8-18 (21) < (20)> "Pollution" means the presence of harmful
8-19 quantities of oil from an unauthorized discharge in coastal waters
8-20 or in or on adjacent waters, shorelines, estuaries, tidal flats,
8-21 beaches, or marshes.
8-22 (22) < (21)> "Response costs" means:
8-23 (A) with respect to an actual or threatened
8-24 discharge of oil, all costs incurred in an attempt to prevent,
8-25 abate, contain, and remove pollution from the discharge, including
9-1 costs of removing vessels or structures under this chapter, and
9-2 costs of any reasonable measures to prevent or limit damage to the
9-3 public health, safety, or welfare, public or private property, or
9-4 natural resources; or
9-5 (B) with respect to an actual or threatened
9-6 discharge of a hazardous substance, only costs incurred to
9-7 supplement the response operations of the Texas Water Commission.
9-8 (23) < (22)> "Terminal facility" or "facility" means
9-9 any waterfront or offshore pipeline, structure, equipment, or
9-10 device used for the purposes of drilling for, pumping, storing,
9-11 handling, or transferring oil and operating where a discharge of
9-12 oil from the facility could threaten coastal waters, including but
9-13 not limited to any such facility owned or operated by a public
9-14 utility or a governmental or quasi-governmental body, but does not
9-15 include any temporary storage facilities used only in connection
9-16 with the containment and cleanup of unauthorized discharges of oil.
9-17 (24) < (23)> "Trained personnel" means one or more
9-18 persons who have satisfactorily completed an appropriate course of
9-19 instruction developed under Section 40.302 of this code or < and>
9-20 all other training requirements as determined by the commissioner.
9-21 (25) "Trustee" means a natural resources trustee of
9-22 the state as designated by the governor under federal law.
9-23 (26) < (24)> "Unauthorized discharge of oil" means any
9-24 discharge of oil, or any discharge of oil emanating from a vessel
9-25 into waters adjoining and accessible from coastal waters, that is
10-1 not authorized by a federal or state permit.
10-2 (27) < (25)> "Unauthorized discharge of hazardous
10-3 substances" means a spill or discharge subject to Subchapter G,
10-4 Chapter 26, Water Code.
10-5 (28) < (26)> "Vessel" includes every description of
10-6 watercraft or other contrivance used or capable of being used as a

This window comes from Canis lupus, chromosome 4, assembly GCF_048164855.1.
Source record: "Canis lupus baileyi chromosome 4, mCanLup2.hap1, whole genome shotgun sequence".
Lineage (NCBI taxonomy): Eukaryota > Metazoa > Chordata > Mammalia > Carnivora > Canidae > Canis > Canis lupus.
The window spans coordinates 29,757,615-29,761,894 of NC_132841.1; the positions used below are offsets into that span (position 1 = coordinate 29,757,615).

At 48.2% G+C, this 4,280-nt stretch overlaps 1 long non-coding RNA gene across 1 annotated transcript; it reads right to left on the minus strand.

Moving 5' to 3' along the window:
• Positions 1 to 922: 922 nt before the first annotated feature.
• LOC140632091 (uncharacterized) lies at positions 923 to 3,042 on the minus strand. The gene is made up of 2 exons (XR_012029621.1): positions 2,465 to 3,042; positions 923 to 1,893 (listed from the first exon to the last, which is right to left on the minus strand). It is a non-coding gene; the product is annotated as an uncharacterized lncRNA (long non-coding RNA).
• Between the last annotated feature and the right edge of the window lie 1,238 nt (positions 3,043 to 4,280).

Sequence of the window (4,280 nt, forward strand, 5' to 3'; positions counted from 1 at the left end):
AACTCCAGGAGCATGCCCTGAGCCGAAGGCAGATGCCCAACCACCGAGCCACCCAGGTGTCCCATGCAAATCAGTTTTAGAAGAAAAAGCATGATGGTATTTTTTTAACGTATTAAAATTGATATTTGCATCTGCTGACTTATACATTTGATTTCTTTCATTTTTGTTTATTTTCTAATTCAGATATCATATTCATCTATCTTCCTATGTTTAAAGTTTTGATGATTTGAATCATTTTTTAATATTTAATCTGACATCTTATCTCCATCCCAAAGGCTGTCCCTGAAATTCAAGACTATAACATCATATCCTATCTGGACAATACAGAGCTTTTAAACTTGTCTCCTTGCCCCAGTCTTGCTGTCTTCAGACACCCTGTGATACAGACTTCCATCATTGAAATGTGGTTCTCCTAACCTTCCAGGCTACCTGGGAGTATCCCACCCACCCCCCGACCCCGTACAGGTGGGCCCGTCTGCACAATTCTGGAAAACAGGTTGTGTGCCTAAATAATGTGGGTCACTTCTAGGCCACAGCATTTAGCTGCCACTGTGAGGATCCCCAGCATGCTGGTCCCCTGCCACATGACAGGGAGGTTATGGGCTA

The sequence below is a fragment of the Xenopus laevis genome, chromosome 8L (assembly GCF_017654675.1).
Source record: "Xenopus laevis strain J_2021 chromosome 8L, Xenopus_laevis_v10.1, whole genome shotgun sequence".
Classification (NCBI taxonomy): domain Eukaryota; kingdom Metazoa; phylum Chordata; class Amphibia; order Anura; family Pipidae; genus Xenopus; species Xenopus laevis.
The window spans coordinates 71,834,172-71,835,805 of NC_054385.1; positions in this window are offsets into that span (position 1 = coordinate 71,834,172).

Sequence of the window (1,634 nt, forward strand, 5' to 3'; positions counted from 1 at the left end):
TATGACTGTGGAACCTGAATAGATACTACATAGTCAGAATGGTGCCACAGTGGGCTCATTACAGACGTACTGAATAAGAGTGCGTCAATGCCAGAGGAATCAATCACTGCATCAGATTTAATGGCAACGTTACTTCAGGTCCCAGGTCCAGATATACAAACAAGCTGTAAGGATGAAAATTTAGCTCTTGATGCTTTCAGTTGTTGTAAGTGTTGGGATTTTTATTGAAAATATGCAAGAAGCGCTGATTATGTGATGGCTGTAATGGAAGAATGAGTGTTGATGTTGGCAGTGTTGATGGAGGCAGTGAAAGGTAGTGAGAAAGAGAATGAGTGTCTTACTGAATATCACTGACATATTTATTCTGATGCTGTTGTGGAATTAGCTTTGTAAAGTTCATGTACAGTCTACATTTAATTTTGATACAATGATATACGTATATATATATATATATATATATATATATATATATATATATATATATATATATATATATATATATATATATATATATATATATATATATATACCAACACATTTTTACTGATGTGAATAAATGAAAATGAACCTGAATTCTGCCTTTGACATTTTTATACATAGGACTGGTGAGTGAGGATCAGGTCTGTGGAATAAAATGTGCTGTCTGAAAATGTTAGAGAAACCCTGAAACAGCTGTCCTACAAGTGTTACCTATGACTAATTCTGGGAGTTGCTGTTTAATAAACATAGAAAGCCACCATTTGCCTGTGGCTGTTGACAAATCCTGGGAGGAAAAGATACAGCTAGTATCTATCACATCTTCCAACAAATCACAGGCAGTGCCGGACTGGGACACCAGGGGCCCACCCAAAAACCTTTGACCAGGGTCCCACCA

10-7 means of transportation on water, whether self-propelled or
10-8 otherwise, including barges.
10-9 (29) < (27)> "Texas Water Commission" means the Texas
10-10 Natural Resource Conservation Commission.
10-11 SECTION 3. Subsection (d), Section 40.053, Natural Resources
10-12 Code, is amended to read as follows:
10-13 (d) The commissioner shall establish regional response
10-14 committees or utilize the area committees established by federal
10-15 law to advise and provide input in the development of site-specific
10-16 discharge contingency response plans.
10-17 (1) Membership on these committees shall include
10-18 broad-based representation from local governments, industry,
10-19 resource agencies, and citizens groups and shall include staff from
10-20 the General Land Office.
10-21 (2) The committees shall develop regional response
10-22 recommendations and provide evaluation of response and
10-23 recommendations for improvement to the commissioner following an
10-24 actual or threatened unauthorized discharge.
10-25 SECTION 4. Section 40.102, Natural Resources Code, is
11-1 amended by adding Subsection (d) to read as follows:
11-2 (d) The state or federal on-scene coordinator may authorize
11-3 the decanting of recovered water during containment, cleanup, and
11-4 response activities resulting from an unauthorized discharge of
11-6 SECTION 5. Section 40.107, Natural Resources Code, is
11-7 amended to read as follows:
11-8 Sec. 40.107. < PRESUMPTION OF> NATURAL RESOURCES DAMAGES.
11-9 (a)(1) In any action to recover natural resources damages, the
11-10 amount of damages established by the commissioner in conjunction
11-11 with the < state-designated natural resources> trustees, according
11-12 to the procedures and plans contained in the state coastal
11-13 discharge contingency plan, shall create a rebuttable presumption
11-14 of the amount of such damages.
11-15 (2) The commissioner shall represent the consensus
11-16 position of the trustees whenever a collective decision or
11-17 agreement is required by this section.
11-18 (3) Whenever trustees cannot achieve a consensus, the
11-19 commissioner may invoke mediation to settle any disputed matter
11-20 related to this section. The mediation shall be immediately
11-21 commenced and shall be concluded within 10 days of its
11-22 commencement. The trustees shall abide by the consensus achieved
11-23 through mediation.
11-24 (4) The trustees shall enter into a memorandum of
11-25 agreement which describes the mediation process of Subdivision (3)
12-1 of this subsection.
12-2 (b) The commissioner may establish the rebuttable
12-3 presumption by submitting to the court a written report of the
12-4 amounts computed or expended according to the state plan. The
12-5 written report shall be admissible in evidence.
12-6 (c)(1) The commissioner, in conjunction with the trustees,
12-7 shall develop an inventory that identifies and catalogs the
12-8 physical locations, the seasonal variations in location, and the
12-9 current condition of natural resources; provides for data
12-10 collection related to coastal processes; and identifies the
12-11 recreational and commercial use areas that are most likely to
12-12 suffer injury from an unauthorized discharge of oil. The inventory